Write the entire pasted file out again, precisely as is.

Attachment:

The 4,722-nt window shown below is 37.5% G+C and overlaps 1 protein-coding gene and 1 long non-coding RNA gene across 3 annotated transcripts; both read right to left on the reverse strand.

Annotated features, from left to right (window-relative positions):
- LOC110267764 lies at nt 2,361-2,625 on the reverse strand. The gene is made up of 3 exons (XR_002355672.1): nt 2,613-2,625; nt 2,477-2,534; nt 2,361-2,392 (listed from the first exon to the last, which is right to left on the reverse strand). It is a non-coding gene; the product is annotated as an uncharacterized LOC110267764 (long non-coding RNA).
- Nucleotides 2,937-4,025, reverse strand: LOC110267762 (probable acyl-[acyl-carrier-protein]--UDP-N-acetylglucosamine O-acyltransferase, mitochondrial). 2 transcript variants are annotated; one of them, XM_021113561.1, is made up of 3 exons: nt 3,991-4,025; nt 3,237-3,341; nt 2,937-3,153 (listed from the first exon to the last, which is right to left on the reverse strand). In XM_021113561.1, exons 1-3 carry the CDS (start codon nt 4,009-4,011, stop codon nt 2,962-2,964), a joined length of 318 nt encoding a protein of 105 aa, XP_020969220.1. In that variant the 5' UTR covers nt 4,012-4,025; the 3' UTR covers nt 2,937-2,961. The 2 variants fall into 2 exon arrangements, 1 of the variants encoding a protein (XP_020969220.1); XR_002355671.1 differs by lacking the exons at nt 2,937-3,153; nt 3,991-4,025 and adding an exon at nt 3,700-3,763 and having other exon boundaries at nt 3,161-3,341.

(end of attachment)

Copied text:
The 4,722-nt window shown below is 37.5% G+C and overlaps 1 protein-coding gene and 1 long non-coding RNA gene across 3 annotated transcripts; both read right to left on the reverse strand.

Annotated features, from left to right (window-relative positions):
- LOC110267764 lies at nt 2,361-2,625 on the reverse strand. The gene is made up of 3 exons (XR_002355672.1): nt 2,613-2,625; nt 2,477-2,534; nt 2,361-2,392 (listed from the first exon to the last, which is right to left on the reverse strand). It is a non-coding gene; the product is annotated as an uncharacterized LOC110267764 (long non-coding RNA).
- Nucleotides 2,937-4,025, reverse strand: LOC110267762 (probable acyl-[acyl-carrier-protein]--UDP-N-acetylglucosamine O-acyltransferase, mitochondrial). 2 transcript variants are annotated; one of them, XM_021113561.1, is made up of 3 exons: nt 3,991-4,025; nt 3,237-3,341; nt 2,937-3,153 (listed from the first exon to the last, which is right to left on the reverse strand). In XM_021113561.1, exons 1-3 carry the CDS (start codon nt 4,009-4,011, stop codon nt 2,962-2,964), a joined length of 318 nt encoding a protein of 105 aa, XP_020969220.1. In that variant the 5' UTR covers nt 4,012-4,025; the 3' UTR covers nt 2,937-2,961. The 2 variants fall into 2 exon arrangements, 1 of the variants encoding a protein (XP_020969220.1); XR_002355671.1 differs by lacking the exons at nt 2,937-3,153; nt 3,991-4,025 and adding an exon at nt 3,700-3,763 and having other exon boundaries at nt 3,161-3,341.